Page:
Rerun from October. I thought it seemed timely – again.
Did you know that during the Greater Depression, communists and socialists organized people all over the country to stop foreclosures and evictions? Why aren’t more of us doing it now?
After the Battle of the Bronx, as it was later called, the landlords at Bronx Park East asked a blue ribbon committee of Bronx Jewish leaders to arbitrate the dispute. But the strike leaders rejected arbitration. “When times were good,” strike leader Max Kaimowitz declared “the landlords didn’t offer to share their profits with us. The landlords made enough money off us when we had it. Now that we haven’t got it, the landlords must be satisfied with less.”
The landlords retaliated by forming rent strike committees. They used their resources to push through quick evictions. Many of the renter strikes were broken. Mass evictions took place at 665 Allerton Avenue and 1890 Unionport Road.
The landlords continued their offensive and the judges rarely considered the neediness of the families. By December 1932 is appeared that the Bronx rent strikes had largely been crushed.
But then something happened.
in December of 1932 and January of 1933, the Unemployed Councils began a new wave of strikes that rapidly assumed far greater proportions than the last one. Beginning in Crotona Park East, the strikes spread into Brownsville, Williamsburg, Boro Park, the Lower East Side, and much of the East Bronx. In February of 1933, a panicked Real Estate News writer warned that “there are more than 200 buildings in the Borough of the Bronx in which rent strikes are in progress, and a considerably greater number in which such disturbances are brewing or in contemplation.”
Yes, when you push people to the edge, sooner or later, they’re going to fight back:
In these excerpts from a recorded interview, Anna Taffler, a Communist activist and a Russian Jewish immigrant, described how her own experience of facing eviction pushed her into organizing the unemployed.
Mary Gale helped organize the poorest people in Long Island City.
Meanwhile, a rival Seattle group, Unemployed Citizens’ League, formed by socialists Hulet Wells and Carl Branin, provided practical aid like food and wood for heating to the unemployed.
The unemployed organizations shared common demands: They called for sufficient government relief to provide an unemployed family with a survival budget and for the creation of public employment on a large scale. They also organized to combat the evictions and foreclosures of thousands of unemployed renters and homeowners.
On March 6, 1930. International Unemployment Day, 5,000 unemployed gathered at the Pennsylvania Railroad Station. Their march toward downtown was broken up after half a block by dozens of club-wielding police.
Despite this initial setback, protests grew as the Depression deepened. By October,. 1930, the Pittsburgh City Council agreed to appropriate $100,000 for emergency relief, but these funds ran out on January 15, 1931. On that day another demonstration of thousands took place, this time in front of the City Council Building. The rally was sponsored by the Unemployed Councils and their allies. Seven of their members told City Council their demands for free coal and children’s winter clothing, as well as public service jobs.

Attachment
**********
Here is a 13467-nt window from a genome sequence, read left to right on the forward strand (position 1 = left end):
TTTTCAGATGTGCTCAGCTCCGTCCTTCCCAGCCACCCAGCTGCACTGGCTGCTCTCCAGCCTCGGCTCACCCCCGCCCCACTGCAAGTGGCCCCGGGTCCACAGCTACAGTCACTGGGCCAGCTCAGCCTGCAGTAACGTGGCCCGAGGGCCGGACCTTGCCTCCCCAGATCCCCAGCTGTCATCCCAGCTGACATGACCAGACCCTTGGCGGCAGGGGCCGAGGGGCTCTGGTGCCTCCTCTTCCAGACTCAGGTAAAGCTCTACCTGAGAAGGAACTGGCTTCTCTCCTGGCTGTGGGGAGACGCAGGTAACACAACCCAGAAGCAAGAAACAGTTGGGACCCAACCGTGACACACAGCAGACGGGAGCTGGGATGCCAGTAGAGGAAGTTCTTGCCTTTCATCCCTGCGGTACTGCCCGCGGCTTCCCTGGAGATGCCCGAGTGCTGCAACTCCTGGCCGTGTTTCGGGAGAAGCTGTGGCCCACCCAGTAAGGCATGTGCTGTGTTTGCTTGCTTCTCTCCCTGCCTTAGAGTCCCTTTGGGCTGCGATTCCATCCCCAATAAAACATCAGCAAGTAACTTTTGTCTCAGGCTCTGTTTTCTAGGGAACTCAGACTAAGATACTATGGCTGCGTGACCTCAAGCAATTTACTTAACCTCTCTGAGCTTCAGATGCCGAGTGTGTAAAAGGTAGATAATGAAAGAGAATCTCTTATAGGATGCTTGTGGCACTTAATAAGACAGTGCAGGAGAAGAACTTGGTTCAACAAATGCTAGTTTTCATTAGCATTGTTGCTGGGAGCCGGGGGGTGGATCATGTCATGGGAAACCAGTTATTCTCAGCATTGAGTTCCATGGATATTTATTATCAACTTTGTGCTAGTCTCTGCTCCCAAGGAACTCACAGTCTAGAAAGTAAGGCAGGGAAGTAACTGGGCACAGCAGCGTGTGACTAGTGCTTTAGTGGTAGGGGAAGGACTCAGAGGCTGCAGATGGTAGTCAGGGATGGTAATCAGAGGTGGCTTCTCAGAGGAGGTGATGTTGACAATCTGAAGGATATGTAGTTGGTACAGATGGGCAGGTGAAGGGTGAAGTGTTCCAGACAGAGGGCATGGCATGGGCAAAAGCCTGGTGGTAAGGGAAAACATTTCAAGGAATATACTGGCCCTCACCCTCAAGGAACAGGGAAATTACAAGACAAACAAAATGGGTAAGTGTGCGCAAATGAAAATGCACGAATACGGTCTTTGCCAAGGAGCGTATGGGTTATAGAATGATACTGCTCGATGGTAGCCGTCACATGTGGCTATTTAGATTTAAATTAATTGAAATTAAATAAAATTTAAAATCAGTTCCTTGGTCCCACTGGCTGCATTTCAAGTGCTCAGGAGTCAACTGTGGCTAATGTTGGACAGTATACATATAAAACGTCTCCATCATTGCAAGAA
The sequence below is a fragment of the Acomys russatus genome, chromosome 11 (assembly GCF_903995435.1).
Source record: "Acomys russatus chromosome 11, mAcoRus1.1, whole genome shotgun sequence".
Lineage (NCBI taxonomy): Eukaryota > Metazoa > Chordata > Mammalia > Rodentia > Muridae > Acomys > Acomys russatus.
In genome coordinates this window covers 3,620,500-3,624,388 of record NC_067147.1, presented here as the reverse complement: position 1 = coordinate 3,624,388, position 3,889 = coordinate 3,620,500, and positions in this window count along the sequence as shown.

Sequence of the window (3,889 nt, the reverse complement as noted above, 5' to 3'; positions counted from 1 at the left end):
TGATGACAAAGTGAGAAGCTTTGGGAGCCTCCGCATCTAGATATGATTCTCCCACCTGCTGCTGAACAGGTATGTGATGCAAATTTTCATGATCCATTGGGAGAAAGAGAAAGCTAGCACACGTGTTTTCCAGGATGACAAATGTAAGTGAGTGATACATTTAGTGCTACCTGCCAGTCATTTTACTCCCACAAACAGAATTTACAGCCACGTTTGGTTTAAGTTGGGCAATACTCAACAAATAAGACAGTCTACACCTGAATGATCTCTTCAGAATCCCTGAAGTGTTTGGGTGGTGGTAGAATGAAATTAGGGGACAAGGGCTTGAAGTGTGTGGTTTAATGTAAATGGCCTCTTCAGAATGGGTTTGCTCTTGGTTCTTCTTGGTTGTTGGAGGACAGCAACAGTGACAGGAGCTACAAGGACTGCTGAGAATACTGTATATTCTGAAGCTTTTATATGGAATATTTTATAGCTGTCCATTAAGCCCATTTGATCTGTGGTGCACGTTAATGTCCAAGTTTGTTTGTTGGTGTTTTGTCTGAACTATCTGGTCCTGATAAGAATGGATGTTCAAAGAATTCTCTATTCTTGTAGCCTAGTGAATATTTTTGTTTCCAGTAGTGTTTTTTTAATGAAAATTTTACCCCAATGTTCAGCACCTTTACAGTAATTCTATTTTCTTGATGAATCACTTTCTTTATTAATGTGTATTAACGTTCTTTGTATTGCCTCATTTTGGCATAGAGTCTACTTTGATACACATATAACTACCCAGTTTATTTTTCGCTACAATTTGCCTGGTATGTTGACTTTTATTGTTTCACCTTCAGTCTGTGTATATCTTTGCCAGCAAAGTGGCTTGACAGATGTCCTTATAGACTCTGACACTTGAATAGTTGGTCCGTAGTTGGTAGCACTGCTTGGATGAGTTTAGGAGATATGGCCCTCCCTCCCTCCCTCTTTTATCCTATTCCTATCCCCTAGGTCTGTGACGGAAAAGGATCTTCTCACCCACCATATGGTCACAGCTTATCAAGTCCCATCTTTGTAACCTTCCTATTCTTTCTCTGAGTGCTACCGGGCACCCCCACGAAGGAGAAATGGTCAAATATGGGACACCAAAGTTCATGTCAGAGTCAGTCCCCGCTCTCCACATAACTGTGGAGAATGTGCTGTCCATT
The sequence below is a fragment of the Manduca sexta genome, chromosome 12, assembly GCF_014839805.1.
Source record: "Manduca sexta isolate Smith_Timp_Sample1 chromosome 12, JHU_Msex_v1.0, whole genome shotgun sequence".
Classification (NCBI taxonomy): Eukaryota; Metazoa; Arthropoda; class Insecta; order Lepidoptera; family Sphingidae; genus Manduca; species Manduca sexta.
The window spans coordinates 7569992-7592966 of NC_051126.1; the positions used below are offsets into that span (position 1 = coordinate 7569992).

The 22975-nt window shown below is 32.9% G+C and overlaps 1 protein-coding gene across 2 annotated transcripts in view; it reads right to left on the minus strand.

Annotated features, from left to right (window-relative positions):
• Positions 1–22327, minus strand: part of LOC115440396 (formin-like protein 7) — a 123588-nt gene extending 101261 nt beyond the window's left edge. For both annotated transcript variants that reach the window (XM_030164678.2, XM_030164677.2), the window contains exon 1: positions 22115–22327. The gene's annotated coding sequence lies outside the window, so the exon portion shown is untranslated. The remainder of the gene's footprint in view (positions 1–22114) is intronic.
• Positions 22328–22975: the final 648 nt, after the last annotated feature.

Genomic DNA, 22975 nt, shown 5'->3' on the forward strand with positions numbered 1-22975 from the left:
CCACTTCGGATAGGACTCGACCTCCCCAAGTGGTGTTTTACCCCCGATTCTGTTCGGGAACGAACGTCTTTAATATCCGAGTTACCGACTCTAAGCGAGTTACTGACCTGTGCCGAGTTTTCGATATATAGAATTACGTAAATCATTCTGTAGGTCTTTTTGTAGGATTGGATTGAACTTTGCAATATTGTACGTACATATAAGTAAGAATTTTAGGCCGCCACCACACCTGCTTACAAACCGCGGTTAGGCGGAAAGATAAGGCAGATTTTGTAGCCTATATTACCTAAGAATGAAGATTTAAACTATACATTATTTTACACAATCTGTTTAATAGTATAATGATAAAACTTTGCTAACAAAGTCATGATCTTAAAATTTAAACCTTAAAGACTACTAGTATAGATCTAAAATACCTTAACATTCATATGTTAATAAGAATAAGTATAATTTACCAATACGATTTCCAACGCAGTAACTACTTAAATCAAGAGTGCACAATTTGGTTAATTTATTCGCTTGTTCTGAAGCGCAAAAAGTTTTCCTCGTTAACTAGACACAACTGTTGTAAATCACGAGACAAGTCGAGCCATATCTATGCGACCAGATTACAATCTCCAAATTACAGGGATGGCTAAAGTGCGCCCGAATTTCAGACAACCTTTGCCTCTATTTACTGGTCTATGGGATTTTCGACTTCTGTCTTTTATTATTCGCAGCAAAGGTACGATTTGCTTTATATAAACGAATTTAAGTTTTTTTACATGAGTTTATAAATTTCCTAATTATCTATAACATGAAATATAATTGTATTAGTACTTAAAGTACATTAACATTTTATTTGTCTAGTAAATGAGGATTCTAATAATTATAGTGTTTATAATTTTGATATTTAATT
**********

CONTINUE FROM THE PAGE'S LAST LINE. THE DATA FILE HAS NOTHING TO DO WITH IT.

Protests mounted in 1931 and 1932. The councils organized several marches to Washington and Harrisburg. Unlike the famous march led by Pittsburgh’s Father James Cox, which was cautiously welcomed by government officials fearful of antagonizing both the religious community and the jobless, many of these marches were met with fierce repression. Marchers returning from Washington after one demonstration were denied entrance to the city by police and forced to camp out on Neville Island.
The protests of the unemployed reached a peak in 1933 and 1934. In March, 1933, 40 members of the Wilkinsburg Unemployed Council seized a Duquesne Light truck, which was about to shut off the power to their apartment building. Hundreds of Rankin Unemployed Council members jammed the home of an unemployed man and his invalid daughter to stop a planned sheriff’s sale of his furniture. The crowd halted any bidding on the goods by the speculators. When a policeman tried to clear the way for the bidders, the crowd took his gun and blackjack, bought all the furniture for a total of 24¢, and returned it to its owner.
Because of actions like these across the nation, President Roosevelt and Congress were forced to act. The WPA, PWA, and CCC provided millions of temporary jobs. In 1935 the Social Security Act established old age pensions, unemployment compensation and public welfare. It was clear that the organized unemployed had played a major part in winning these gains. Many took this lesson with them into the struggle to build unions in steel and auto.